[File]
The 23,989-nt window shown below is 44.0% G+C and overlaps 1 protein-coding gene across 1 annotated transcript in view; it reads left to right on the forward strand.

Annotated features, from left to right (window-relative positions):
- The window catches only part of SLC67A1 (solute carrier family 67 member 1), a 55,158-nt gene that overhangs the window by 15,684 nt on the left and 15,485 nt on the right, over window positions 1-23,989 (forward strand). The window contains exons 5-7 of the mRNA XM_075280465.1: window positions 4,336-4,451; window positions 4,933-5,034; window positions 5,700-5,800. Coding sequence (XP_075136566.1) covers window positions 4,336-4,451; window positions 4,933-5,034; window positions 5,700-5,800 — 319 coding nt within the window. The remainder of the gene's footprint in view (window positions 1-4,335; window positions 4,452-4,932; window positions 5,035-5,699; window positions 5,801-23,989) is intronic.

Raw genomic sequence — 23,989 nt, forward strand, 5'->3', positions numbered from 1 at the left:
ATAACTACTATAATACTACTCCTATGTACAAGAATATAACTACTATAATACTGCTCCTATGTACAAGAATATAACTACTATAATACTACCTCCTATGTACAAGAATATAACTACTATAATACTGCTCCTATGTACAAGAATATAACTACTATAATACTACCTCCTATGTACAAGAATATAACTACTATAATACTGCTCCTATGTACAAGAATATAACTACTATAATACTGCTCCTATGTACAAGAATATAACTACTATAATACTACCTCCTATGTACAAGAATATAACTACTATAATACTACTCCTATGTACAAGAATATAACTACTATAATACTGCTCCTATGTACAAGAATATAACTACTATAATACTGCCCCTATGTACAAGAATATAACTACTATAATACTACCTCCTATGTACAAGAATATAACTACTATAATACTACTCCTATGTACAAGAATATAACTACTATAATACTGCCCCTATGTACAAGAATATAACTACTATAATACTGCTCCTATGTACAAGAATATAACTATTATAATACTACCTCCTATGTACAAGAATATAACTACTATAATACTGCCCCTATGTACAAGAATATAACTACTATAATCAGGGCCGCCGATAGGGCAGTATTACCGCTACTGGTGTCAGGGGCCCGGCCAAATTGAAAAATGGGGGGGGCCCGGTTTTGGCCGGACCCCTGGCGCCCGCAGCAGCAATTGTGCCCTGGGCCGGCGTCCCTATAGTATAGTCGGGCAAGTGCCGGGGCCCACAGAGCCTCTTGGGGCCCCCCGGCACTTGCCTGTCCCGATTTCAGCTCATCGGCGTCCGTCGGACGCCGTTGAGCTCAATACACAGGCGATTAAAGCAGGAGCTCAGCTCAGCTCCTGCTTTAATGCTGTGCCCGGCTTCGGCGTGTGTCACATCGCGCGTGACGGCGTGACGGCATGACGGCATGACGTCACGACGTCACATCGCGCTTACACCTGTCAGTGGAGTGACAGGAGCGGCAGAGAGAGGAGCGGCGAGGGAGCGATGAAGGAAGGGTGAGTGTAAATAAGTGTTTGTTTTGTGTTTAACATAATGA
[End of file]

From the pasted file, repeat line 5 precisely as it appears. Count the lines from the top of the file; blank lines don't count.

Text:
ATAACTACTATAATACTACTCCTATGTACAAGAATATAACTACTATAATACTGCTCCTATGTACAAGAATATAACTACTATAATACTACCTCCTATGTACAAGAATATAACTACTATAATACTGCTCCTATGTACAAGAATATAACTACTATAATACTACCTCCTATGTACAAGAATATAACTACTATAATACTGCTCCTATGTACAAGAATATAACTACTATAATACTGCTCCTATGTACAAGAATATAACTACTATAATACTACCTCCTATGTACAAGAATATAACTACTATAATACTACTCCTATGTACAAGAATATAACTACTATAATACTGCTCCTATGTACAAGAATATAACTACTATAATACTGCCCCTATGTACAAGAATATAACTACTATAATACTACCTCCTATGTACAAGAATATAACTACTATAATACTACTCCTATGTACAAGAATATAACTACTATAATACTGCCCCTATGTACAAGAATATAACTACTATAATACTGCTCCTATGTACAAGAATATAACTATTATAATACTACCTCCTATGTACAAGAATATAACTACTATAATACTGCCCCTATGTACAAGAATATAACTACTATAATCAGGGCCGCCGATAGGGCAGTATTACCGCTACTGGTGTCAGGGGCCCGGCCAAATTGAAAAATGGGGGGGGCCCGGTTTTGGCCGGACCCCTGGCGCCCGCAGCAGCAATTGTGCCCTGGGCCGGCGTCCCTATAGTATAGTCGGGCAAGTGCCGGGGCCCACAGAGCCTCTTGGGGCCCCCCGGCACTTGCCTGTCCCGATTTCAGCTCATCGGCGTCCGTCGGACGCCGTTGAGCTCAATACACAGGCGATTAAAGCAGGAGCTCAGCTCAGCTCCTGCTTTAATGCTGTGCCCGGCTTCGGCGTGTGTCACATCGCGCGTGACGGCGTGACGGCATGACGGCATGACGTCACGACGTCACATCGCGCTTACACCTGTCAGTGGAGTGACAGGAGCGGCAGAGAGAGGAGCGGCGAGGGAGCGATGAAGGAAGGGTGAGTGTAAATAAGTGTTTGTTTTGTGTTTAACATAATGA